Downtown dwellers enjoy rooftop ‘backyards’Written by Sarah Ottney | Managing Editor | firstname.lastname@example.org
A pool, a patio, a grill, a garden, a place for your dog to romp — all evoke the pleasures of a spacious suburban backyard. But many Downtown residents have made their own private “backyard” oases in an unlikely location — building rooftops.
When her husband first proposed leaving their South End home to move Downtown, Janet Albright resisted.
“I told him, ‘Fine, as long as you find me green space,’” she said. “I didn’t want to move Downtown and I knew he couldn’t find a building with green space.”
But he did — a building on South St. Clair Street with a flat roof, perfect for starting a garden. They’ve lived there now for more than 10 years and Albright is a Downtown convert — in large part due to her rooftop “sanctuary,” a popular gathering place for family and friends.
She and her husband, Richard Rideout, live on the top floor of the three-story building and lease the other two floors. Transforming the building into their dream home was a “labor of love,” but worth the effort, Albright said.
“The cool part for us was we had a blank canvas,” Albright said.
Today, their private rooftop features potted herbs and flowers along with a deck, dining area, refrigerator, grill, bar, TV and more. They even have trees — two hardy corkscrew willows. Her blueberry bush didn’t survive the winter, but her rose bushes are blooming. The only thing she doesn’t have is vegetables.
“My one sore spot,” Albright said. “I cannot get them to grow. It’s not them; it’s me.”
The couple’s “backyard” is a popular gathering spot for family functions; there’s even been a wedding held there.
“It’s like a sanctuary,” Albright said. “It’s no different than having a great backyard and hanging out on your patio when you live in the suburbs, but mine’s up four stories up and I have a beautiful view of the city. We can see all the bridges and have a beautiful view of the river.”
This summer, the rooftop deck is being remodeled so Albright isn’t able to utilize the area as much as she’d like.
“I am in absolute withdrawal right now,” she said.
A few blocks away on Washington Street, residents at Bartley Lofts were hanging out at their rooftop pool.
“The pool really sealed the deal for me,” said resident Kate Kelley. “It was a big selling point. My husband said, ‘Oh, boy.’ He knew we weren’t going anywhere else once I saw that.”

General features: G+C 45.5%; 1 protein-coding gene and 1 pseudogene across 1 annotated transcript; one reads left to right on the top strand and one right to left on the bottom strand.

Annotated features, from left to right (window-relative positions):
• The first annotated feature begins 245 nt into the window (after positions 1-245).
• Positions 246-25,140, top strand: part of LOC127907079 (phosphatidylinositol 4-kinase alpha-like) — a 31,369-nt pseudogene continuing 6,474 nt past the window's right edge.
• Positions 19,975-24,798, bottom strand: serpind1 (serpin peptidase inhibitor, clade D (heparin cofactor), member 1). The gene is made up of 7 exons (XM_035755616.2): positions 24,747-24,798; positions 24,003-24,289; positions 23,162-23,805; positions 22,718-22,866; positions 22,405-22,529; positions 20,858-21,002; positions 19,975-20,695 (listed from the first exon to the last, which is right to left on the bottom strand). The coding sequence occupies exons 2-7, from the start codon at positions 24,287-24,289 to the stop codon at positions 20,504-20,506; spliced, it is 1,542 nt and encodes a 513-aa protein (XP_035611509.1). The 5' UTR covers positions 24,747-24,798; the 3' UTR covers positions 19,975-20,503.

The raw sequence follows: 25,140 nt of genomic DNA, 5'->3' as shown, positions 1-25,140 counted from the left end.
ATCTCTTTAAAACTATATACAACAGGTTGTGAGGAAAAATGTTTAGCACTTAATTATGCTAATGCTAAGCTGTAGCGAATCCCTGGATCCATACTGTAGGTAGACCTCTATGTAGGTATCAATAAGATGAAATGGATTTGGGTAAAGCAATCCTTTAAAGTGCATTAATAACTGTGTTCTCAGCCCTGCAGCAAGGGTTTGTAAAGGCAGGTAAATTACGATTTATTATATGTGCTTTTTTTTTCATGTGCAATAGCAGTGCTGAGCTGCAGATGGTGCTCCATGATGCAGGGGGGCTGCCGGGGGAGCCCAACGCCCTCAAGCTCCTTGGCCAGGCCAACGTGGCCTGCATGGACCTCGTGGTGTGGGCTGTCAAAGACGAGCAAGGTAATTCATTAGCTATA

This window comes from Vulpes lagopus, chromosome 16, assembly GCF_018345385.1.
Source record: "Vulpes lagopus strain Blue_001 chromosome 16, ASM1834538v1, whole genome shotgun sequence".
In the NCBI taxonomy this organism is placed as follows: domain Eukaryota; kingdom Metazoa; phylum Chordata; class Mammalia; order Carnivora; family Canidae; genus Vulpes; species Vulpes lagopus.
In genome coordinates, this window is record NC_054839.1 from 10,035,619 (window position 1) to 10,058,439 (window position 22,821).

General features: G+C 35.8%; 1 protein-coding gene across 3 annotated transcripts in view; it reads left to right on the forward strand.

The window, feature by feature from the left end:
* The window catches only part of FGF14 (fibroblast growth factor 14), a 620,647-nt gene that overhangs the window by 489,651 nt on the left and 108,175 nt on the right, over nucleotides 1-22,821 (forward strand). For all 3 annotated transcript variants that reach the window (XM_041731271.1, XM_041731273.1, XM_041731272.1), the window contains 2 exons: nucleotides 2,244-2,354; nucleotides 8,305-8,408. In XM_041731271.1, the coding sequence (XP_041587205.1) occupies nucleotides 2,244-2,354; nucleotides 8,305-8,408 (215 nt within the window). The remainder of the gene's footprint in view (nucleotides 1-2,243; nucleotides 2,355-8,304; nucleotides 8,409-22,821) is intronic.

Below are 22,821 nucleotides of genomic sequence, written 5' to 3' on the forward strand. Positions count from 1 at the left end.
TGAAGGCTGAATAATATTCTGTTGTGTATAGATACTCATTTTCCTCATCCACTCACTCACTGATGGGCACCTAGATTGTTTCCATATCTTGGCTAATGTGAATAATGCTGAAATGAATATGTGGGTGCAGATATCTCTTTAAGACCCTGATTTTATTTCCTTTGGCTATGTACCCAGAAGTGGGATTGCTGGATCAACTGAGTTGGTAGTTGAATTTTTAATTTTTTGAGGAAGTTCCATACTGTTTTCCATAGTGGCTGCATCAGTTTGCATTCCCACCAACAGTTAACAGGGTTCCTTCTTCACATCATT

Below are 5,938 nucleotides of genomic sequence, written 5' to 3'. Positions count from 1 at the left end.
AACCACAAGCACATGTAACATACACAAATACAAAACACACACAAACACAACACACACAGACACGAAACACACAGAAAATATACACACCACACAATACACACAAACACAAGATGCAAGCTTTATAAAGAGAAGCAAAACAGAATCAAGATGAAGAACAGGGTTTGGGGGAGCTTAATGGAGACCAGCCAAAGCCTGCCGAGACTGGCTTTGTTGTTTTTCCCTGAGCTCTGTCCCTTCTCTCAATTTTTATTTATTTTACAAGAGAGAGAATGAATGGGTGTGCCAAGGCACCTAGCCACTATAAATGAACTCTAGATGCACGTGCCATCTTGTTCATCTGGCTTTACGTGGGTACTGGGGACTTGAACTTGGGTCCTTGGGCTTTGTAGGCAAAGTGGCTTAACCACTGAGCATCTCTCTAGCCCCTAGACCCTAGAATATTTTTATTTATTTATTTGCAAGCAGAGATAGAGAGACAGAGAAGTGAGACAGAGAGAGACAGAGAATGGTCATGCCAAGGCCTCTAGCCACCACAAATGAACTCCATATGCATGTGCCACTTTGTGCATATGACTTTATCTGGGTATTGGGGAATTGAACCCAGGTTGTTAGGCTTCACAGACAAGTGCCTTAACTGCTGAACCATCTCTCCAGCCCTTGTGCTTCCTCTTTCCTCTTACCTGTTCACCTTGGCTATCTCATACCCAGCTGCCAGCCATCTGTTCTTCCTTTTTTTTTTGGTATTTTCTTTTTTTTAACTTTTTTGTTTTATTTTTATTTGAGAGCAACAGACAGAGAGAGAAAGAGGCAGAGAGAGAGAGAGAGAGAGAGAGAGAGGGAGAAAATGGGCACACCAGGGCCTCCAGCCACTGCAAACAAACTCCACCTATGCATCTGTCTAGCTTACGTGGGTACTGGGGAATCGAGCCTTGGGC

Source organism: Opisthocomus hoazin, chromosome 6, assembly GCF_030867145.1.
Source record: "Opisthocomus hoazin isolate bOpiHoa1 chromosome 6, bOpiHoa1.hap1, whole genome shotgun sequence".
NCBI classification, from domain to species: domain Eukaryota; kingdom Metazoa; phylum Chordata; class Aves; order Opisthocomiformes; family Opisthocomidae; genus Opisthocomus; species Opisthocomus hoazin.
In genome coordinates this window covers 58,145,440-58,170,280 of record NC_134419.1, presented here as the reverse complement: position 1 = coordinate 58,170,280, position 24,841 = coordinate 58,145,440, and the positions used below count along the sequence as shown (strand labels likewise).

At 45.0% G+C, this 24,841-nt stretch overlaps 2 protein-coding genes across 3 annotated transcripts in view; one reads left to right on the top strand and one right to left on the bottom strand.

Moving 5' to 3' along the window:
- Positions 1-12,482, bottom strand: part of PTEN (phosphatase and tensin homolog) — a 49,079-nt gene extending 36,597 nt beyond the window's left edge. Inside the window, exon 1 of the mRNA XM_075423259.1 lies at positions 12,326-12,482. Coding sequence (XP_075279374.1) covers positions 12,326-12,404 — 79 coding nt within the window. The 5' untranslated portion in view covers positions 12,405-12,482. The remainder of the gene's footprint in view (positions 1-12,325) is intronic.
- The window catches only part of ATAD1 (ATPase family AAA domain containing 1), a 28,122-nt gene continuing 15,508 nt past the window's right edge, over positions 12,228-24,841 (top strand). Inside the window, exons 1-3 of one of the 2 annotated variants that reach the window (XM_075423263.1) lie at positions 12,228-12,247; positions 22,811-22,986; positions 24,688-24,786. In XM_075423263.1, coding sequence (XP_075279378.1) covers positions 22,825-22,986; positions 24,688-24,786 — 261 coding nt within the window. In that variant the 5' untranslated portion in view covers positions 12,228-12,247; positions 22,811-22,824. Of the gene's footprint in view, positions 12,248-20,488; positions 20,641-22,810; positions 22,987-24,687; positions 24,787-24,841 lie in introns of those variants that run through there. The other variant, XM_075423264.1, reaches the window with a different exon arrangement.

Kelley, who works Downtown as a financial adviser for New York Life Insurance Company, traded a two-hour commute in downtown Baltimore for a two-minute commute in Downtown Toledo.
The rooftop lounge area also features a grill and periodic wine tastings, Kelley said.
“Everyone congregates here in the summertime. You get to know people. It’s like ‘Melrose Place’ in a good way,” she joked. “You make a lot of friends up here — and a lot of friends in the city when you tell them you have a pool.”
Having a great vantage point for fireworks is another perk of access to a Downtown rooftop, said Bartley Lofts resident Emily Lamb.
“Fourth of July is perfect,” she said. “You can see the Mud Hens as well as Downtown, Maumee, everywhere.”
A Downtown building with a rooftop patio offers “the best of both worlds” — walking distance to coffee shops, bars and restaurants, but also a “backyard” oasis to hang out in at home, Kelley said.
“I spend a lot of time up here,” she said. “I’m spoiled by the view and the pool.”
A few blocks away, Isaiah Harris, 16, who is living in Toledo for the summer with his dad at La Salle Apartments on Adams Street, said he likes to use the rooftop for entertaining friends. The spacious patio that stretches the full length of the building.
“It’s really nice when you have visitors,” he said.
But his favorite part of his Toledo backyard is watching sunsets.
“The one thing I love personally is watching the sun turn different colors,” Harris said. “It’s just amazing.”
La Salle resident Jasmine Cogdell likes to use the roof to write songs and play with her Yorkshire puppy, Tokyo.
Even though it’s a shared space, it feels private because most people keep to themselves, Cogdell said.
“I come up here to write, to drink. It’s peaceful,” said Cogdell, a Bowling Green State University student studying special education. “I like to sit up here and chill. It’s nice to have this.”
La Salle resident Michael Seay also enjoys the roof as much as possible.
“I live up here in the summer,” said Seay, who said he likes to grill out and entertain guests. “It’s nice to be Downtown. I live here for convenience, for getting around.”
His roommate, Nick Amrhein, a photographer, said he likes to utilize the rooftop for photoshoots.
The Commodore Perry Apartments on Jefferson Avenue doesn’t have a rooftop patio, but is “very pet-friendly” and offers a small private “dog park” area for resident dogs to interact and do their business while their owners to sit and talk, said resident Kristen Mollenkopf.
Aaron Bonnough moved Downtown to the Standart Lofts about two months ago because he wanted a change. He was a little afraid he would miss his Springfield Township backyard, but now he says he shouldn’t have worried.
“There are aspects I do miss about having a backyard, but there’s so much space up here. I was surprised how much,” Bonnough said from the rooftop patio of the Erie Street apartment building, which features patio furniture and a large grill. “I miss having a lawn — but I don’t miss having to mow it.
“It’s a nice atmosphere to hang out in. I haven’t used the grill yet, but people are always up here,” Bonnough said.
Albright said she loves living Downtown and has no plans to leave.
“Anybody who has anything negative to say about Toledo, I’d like them to come to my home and stand on my roof and have a nice glass of wine or an iced tea and they will understand why it’s a great city,” Albright said. “It’s what you make of it.”
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